Do you rate Twitter as an emerging breaking news service? Do you feel that Twitter is a threat or an opportunity to traditional media in relaying news?

Twitter has been first with stories like the Mumbai terrorist attacks and it really is fascinating watching stories like that develop in real time. Despite this I don’t see it as a threat but more a complementary service. While you might hear about an incident on Twitter you are still going to turn to a newspaper to find out what it means. We’ve been experimenting with Twitter over the last year with our @IrishTimesBiz account. We’ve done live Tweets of the Budget and also the publication of the two reports into Anglo Irish Bank as well as sending out links to the stories we publish online. People have to remember however, that Twitter is still very much the domain of an educated elite and most people aren’t even aware of it, as recent research has shown.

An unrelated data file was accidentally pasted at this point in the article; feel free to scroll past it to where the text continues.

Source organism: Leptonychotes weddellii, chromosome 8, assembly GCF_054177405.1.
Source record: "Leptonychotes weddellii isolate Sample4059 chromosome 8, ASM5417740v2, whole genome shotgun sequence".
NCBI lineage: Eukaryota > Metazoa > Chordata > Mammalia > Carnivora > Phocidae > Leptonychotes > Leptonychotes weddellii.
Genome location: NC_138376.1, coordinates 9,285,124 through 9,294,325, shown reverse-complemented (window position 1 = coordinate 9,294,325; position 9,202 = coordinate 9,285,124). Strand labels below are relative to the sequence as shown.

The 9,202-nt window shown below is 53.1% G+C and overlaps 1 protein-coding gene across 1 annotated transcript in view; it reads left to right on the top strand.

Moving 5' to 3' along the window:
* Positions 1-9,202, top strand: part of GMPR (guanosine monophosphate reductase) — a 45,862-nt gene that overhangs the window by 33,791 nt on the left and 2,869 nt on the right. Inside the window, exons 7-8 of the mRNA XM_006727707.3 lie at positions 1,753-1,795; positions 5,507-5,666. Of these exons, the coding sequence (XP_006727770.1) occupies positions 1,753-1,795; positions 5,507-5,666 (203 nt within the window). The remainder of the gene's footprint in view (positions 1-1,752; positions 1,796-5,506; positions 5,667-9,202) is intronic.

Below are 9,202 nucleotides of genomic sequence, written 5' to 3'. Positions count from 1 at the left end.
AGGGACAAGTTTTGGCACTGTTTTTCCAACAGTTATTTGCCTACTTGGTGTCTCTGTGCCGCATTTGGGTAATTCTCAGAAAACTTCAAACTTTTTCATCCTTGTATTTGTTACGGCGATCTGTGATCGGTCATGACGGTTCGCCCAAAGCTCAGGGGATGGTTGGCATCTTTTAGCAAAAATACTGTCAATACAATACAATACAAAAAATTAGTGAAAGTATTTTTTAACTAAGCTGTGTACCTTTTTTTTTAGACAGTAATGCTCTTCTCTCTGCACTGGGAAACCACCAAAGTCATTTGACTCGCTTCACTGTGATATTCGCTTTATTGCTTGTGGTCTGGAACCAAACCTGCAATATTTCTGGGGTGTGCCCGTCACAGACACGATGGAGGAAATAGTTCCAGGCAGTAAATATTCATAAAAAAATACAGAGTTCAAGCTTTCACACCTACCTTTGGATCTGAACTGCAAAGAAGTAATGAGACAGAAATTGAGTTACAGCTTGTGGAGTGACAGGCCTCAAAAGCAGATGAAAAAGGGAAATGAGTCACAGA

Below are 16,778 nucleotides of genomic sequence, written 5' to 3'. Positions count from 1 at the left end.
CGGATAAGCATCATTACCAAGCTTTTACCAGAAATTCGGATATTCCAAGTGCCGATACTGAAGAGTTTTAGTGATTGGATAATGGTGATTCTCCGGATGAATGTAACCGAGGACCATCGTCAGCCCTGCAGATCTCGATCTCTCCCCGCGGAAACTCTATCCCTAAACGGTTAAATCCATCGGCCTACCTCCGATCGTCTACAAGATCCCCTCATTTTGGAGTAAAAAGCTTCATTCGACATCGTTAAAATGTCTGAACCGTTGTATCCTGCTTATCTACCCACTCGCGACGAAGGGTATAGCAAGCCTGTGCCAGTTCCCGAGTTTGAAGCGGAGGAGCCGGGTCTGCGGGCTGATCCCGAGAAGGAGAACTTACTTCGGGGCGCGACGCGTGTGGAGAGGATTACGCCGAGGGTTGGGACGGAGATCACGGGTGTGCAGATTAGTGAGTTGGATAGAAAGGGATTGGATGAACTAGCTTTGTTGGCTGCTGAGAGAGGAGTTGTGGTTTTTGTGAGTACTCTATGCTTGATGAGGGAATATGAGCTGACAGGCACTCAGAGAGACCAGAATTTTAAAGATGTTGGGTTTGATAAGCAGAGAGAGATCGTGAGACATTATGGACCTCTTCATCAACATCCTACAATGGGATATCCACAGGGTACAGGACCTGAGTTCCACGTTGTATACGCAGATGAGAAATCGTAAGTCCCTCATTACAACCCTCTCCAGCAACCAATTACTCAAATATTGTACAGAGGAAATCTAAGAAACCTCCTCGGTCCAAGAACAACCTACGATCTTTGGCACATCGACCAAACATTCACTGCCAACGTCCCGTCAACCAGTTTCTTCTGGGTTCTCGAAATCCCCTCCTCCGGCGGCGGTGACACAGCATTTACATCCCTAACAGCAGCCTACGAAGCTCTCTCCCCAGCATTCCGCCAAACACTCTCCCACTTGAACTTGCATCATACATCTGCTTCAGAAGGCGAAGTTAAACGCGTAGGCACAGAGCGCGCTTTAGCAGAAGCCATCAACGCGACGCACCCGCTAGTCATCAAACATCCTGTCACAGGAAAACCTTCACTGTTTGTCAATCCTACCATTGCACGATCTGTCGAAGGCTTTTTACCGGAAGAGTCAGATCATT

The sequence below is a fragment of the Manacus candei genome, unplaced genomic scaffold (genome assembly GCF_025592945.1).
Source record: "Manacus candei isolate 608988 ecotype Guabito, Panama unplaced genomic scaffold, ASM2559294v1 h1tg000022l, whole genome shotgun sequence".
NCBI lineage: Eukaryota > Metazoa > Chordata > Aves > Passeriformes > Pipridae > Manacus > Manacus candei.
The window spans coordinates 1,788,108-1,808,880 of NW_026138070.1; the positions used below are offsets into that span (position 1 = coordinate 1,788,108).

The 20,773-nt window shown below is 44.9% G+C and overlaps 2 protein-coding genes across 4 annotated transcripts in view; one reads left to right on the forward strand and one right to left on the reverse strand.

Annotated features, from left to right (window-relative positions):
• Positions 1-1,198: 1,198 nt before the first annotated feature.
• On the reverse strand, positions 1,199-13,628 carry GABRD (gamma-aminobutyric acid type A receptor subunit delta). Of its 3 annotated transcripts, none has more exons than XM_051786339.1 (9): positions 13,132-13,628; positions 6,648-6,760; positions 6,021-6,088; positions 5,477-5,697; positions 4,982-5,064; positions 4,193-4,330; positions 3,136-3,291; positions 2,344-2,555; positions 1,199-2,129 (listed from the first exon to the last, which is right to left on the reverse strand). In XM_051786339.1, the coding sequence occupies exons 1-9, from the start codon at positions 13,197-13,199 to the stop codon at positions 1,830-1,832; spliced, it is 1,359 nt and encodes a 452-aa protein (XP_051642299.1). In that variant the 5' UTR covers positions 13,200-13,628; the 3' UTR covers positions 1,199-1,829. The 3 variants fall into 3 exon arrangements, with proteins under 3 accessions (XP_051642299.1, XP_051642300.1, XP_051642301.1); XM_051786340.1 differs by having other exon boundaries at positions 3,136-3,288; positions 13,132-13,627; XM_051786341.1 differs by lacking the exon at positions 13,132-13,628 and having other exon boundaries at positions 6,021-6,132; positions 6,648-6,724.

How much value do you put on blogs for research purposes?

I find that they have actually decreased in relevance in the last two years or so. Most of the most popular blogs now come from traditional media outlets. There are some that still generate ideas – I love what The Irish Economy has contributed to the debate over the last year – but in terms of ideas and trends Twitter has become more useful.

Is the press release dead or dying?

I noticed a high profile PR guy said at a debate earlier this year that financial journalism was largely press release driven, which I wouldn’t agree with. I’ve just finished putting the two finance pages to bed for tomorrow’s paper.  Of the 14 stories we are carrying tomorrow, four came from press releases from Irish PRs, but a significant amount of phone calls would be made to try and tease out new angles on those stories. A lot of people suggest “press release journalism” will become more common due to media cutbacks but I think good journalists who know the sector they are writing about will always get scoops and exclusives.  At the end of the day that’s what newspapers like The Irish Times are good at and it’s what will differentiate us from the pages and pages of free comment and opinion available online.

What is the format, tone and layout of the ideal press release for you?